My film, An American Opera ( ) is about this situation and what took place, the major players and how it happened. There is even footage of police officers just gunning down dogs in the streets.

This changed my whole focus and pulled me into the animal realm. I saw my entire future in a millisecond. From that time, I went on tour with the film and supported animal rescues around the country and it was some of those publisher partners that said they would love to support me more and I should start a non-profit. So I did and we launched in 2010.

Now we are in our fourth full year and we are already an award-winning non-profit…It’s very difficult to earn such distinctions in such a short time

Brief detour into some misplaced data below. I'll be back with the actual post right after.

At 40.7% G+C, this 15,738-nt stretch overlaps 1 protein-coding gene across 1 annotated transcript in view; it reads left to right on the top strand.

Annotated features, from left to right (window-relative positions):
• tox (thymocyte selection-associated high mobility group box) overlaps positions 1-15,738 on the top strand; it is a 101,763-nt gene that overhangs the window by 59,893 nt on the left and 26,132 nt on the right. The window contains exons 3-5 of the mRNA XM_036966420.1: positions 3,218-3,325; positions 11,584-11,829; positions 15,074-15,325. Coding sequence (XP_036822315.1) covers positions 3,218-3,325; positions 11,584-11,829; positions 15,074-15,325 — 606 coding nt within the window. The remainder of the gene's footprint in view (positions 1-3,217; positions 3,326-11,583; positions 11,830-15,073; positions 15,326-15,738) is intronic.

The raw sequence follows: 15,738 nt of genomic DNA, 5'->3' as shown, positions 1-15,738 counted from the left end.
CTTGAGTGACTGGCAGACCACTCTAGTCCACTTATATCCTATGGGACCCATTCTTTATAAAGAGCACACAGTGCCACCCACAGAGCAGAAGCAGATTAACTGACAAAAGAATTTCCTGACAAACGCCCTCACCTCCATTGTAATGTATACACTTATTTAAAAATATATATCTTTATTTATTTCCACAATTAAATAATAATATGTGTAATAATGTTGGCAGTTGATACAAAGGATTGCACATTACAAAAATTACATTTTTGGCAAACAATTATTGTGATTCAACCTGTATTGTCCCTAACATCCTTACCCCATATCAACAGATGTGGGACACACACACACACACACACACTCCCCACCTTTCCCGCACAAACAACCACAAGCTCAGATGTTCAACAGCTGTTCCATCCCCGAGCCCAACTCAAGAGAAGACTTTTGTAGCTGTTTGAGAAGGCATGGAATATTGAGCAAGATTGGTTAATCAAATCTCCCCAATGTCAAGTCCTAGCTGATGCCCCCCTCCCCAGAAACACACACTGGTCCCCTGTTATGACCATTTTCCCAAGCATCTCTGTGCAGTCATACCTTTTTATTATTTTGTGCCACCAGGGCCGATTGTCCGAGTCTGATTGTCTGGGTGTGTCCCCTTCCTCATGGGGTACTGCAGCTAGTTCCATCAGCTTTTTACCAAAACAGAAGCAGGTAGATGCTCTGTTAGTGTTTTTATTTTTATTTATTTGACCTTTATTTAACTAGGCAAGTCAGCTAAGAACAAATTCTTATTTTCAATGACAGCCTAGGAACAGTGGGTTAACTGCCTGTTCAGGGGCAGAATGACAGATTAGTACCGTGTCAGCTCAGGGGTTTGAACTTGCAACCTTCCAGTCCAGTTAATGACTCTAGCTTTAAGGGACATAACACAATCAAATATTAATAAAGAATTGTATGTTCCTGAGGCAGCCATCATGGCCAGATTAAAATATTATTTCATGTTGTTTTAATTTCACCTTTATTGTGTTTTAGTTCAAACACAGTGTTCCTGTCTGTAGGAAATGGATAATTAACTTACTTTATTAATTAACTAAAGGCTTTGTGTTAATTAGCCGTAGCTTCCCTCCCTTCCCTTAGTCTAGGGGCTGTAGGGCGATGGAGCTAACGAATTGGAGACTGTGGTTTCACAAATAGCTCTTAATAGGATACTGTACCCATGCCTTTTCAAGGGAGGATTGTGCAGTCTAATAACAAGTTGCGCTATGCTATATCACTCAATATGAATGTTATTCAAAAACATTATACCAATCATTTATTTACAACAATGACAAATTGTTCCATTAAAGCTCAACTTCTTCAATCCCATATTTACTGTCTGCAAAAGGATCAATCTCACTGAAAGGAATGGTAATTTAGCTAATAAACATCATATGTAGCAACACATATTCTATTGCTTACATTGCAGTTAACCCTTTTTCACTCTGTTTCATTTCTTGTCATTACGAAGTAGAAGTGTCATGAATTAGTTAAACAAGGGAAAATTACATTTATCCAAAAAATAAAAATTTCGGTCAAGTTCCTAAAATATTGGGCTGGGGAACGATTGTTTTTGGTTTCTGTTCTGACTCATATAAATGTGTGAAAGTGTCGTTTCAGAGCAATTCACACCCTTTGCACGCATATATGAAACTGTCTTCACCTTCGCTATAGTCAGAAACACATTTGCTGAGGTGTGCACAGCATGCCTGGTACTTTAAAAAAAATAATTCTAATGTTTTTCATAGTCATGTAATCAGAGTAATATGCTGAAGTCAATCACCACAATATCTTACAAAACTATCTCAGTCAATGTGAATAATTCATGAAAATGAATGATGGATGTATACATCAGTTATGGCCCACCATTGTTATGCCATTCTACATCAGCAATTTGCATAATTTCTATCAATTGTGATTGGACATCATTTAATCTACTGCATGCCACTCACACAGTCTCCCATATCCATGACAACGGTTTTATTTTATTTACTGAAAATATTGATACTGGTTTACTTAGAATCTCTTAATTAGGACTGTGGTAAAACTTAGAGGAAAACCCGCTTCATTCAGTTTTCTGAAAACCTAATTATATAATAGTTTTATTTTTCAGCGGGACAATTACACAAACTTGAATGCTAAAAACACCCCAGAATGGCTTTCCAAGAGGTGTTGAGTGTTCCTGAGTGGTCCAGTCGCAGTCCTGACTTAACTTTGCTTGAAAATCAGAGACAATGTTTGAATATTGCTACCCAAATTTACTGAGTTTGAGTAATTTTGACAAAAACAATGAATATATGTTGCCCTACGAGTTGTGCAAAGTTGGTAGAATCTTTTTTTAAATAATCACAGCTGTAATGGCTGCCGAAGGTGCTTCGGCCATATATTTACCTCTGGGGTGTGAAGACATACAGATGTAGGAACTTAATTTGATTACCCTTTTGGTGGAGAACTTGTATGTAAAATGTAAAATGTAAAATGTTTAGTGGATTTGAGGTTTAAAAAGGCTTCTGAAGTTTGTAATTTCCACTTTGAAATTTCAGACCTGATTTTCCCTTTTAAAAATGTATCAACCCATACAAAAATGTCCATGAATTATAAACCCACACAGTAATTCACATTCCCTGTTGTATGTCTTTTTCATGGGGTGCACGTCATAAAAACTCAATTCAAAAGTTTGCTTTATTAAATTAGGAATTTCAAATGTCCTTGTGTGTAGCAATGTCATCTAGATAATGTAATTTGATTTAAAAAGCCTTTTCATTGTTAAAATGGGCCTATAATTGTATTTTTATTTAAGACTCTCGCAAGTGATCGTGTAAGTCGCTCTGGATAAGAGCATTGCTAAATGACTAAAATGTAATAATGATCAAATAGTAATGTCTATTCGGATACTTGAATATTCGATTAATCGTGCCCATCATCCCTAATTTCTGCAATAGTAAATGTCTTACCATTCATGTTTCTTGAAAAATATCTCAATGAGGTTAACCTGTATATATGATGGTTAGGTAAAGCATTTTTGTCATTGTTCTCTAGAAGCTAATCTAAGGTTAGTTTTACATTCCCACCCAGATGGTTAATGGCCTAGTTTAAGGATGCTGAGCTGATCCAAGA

We want to do something very unique. We are looking to cover the whole thing like ESPN does with sports and do lots of different programs…”

Anything else you would like to tell people interested in your work?

“There are actually things people can do on the American Strays page-We are still looking for outside teams from out of state to join the American Strays Canine Survey and Treasure Hunt…Also, on our page there are always action items.

We are also building something called a “Rescue Squad” and although we don’t do the rescue work, we look for people who would be out there with our film crew…We will go to disaster zones around the world and deploy within 6-12 hours of the situation.”

You would go to these disaster zones and focus on animal rescue work?